Prince Harry's denial that he accused his family of racism was interpreted in the UK press Monday as a bizarre peace offering, but commentators argued the damage had already been done as his unflinching memoir comes out.
The midnight release of "Spare" is being accompanied by four television interviews, with two more airing in the United States following the first pair on Sunday.
In the first to air, with Britain's ITV, the Duke of Sussex caused bafflement by insisting he and his mixed-race wife Meghan never accused the royal family of racism over the skin tone of their unborn son.
"No I didn't. The British press said that," Harry said, adding that Meghan had also not called the royals "racist".
The allegation, made in a bombshell interview given by Harry and Meghan in March 2021 to US chat show host Oprah Winfrey, caused a transatlantic uproar.
Harry's elder brother and the heir to the British throne, Prince William, told reporters at the time that "we are very much not a racist family", but Harry himself stayed silent then.
The late Queen Elizabeth II, the mens' grandmother, said then that "recollections may vary" about what was said -- a line that was repeated ironically by UK commentators in response to Harry's interviews.
Several described his denial to ITV as an "olive branch", but one that was contradicted by the Oprah interview and too little, too late, given the incendiary nature of his other allegations in the book.
- 'Probably bigoted' -
Accusing the press of effectively killing his mother Princess Diana, Harry also accuses his father King Charles III's second wife Camilla of waging a cunning but dangerous campaign to win over the press herself.
The book includes a claim that William physically attacked Harry as they rowed about Meghan.
It also gives an account of how he lost his virginity, an admission of teenaged drug use and a claim he killed 25 people while serving in Afghanistan with the British military.
To ITV, Harry also defended a long-serving royal courtier, Susan Hussey, after she grilled a black British guest at a palace reception about where the woman "really" came from.
But in another interview with CBS, the prince also admitted to being "probably bigoted" before he met Meghan, and accused William and his wife Kate of never giving her a chance.
The Sun newspaper said Harry had "astonished" viewers with his racism "U-turn", and described the 38-year-old prince as a "troubled, lonely man".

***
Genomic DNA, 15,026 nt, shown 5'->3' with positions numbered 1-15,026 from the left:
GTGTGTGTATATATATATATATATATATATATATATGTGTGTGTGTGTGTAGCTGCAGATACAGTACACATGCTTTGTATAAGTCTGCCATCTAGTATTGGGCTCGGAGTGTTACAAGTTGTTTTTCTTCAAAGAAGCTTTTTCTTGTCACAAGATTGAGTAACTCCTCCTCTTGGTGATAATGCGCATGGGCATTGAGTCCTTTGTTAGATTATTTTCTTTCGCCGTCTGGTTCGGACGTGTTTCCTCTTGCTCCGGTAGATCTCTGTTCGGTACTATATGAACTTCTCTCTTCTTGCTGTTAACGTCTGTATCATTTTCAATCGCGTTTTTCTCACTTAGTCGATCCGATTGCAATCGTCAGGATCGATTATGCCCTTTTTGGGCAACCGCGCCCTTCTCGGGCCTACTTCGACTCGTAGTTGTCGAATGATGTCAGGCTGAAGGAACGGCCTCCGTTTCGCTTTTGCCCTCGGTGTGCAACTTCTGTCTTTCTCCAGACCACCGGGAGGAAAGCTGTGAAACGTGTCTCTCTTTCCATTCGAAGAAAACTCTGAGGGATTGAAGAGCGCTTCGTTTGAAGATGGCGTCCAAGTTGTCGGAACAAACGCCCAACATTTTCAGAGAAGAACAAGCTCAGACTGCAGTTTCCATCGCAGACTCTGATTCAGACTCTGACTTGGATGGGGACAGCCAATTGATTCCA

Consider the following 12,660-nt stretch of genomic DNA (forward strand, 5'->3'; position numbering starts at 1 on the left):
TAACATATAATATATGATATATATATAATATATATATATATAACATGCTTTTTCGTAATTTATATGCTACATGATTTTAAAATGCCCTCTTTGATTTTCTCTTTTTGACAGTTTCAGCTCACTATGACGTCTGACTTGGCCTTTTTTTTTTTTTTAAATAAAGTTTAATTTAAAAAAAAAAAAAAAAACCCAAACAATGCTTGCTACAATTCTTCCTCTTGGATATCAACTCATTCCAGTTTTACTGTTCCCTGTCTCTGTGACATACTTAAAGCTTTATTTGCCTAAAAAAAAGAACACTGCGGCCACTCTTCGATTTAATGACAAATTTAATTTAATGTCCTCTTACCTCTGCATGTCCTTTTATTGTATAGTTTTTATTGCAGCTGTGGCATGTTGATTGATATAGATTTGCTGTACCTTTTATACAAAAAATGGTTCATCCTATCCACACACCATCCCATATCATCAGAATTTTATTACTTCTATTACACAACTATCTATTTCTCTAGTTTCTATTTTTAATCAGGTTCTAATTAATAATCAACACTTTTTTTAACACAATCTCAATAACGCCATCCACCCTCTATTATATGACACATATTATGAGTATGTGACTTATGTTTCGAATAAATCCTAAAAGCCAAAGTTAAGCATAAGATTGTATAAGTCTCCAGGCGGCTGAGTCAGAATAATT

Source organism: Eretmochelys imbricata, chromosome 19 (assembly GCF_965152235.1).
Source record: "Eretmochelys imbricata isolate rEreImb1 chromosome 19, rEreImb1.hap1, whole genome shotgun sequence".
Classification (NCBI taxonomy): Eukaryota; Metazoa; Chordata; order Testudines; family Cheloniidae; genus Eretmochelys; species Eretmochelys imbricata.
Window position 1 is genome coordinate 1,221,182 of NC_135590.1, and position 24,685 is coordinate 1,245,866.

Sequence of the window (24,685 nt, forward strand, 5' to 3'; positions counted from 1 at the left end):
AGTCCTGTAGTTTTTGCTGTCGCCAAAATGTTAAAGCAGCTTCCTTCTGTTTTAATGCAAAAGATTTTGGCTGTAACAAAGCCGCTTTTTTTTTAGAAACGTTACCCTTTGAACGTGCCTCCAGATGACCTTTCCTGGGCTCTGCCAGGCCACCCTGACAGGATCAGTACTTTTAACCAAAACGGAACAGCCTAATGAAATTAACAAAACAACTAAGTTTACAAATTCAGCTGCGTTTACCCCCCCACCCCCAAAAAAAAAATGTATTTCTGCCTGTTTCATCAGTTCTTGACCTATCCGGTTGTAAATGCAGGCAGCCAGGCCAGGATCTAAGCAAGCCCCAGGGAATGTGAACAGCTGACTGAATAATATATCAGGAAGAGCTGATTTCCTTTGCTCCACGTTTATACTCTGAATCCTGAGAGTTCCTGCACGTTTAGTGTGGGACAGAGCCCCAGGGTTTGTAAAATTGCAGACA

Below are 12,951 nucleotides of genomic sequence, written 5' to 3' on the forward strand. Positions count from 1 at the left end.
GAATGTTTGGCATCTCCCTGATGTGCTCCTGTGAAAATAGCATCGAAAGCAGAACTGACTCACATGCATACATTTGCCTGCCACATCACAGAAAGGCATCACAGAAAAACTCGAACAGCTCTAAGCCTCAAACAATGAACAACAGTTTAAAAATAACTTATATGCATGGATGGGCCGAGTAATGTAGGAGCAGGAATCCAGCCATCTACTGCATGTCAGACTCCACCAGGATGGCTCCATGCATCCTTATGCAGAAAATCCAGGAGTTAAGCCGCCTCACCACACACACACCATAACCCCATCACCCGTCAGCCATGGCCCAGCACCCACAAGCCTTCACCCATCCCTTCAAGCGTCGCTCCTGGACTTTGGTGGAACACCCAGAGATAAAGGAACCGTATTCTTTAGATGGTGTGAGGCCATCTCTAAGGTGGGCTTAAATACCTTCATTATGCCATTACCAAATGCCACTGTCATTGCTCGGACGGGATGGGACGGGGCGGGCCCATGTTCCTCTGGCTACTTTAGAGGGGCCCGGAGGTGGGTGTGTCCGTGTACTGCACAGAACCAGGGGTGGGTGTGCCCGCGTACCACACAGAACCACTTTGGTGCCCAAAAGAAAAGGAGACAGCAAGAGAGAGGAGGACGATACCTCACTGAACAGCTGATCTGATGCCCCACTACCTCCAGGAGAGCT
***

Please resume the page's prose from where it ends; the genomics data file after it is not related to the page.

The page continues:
"Nothing is Harry's fault and almost everything can be blamed on the press," the Daily Telegraph wrote.
"Some of it made no sense: Meghan and Harry are fans of Lady Hussey and think it was the press that accused her of being racist?
"The press made up the accusations that the royal family was racist, when the couple were making a very different allegation about 'unconscious bias'?"
The left-leaning Guardian wrote: "If she had lived to see this, it wouldn't have killed the queen. But it might have made her a republican."
- 'Sacrifice' -
The contents of Harry's ghost-written book have already been widely leaked after it went on sale early in Spain.
He insisted to ITV that he still wanted a rapprochement with his father and brother, but said the ball was in their court, refusing to confirm whether he will attend Charles's coronation in May.
He also urged his family to respond. "Silence only allows the abuser to abuse, right? So I don't know how staying silent is ever gonna make things better," he added.
In the CBS interview, Harry said that he and William were not currently speaking and he had not talked to his father "for quite a while".
In The Times, political commentator Quentin Letts described writing a letter to his own elder brother as he was dying, to thank him for being "my hero and protector".
"It is hard to see how Prince Harry will ever be able to write such a letter. All the coronets of Christendom, all the lemons of southern California, could not expiate such a sacrifice," Letts wrote.
"For all the rage against William, the person most damaged may be Harry himself."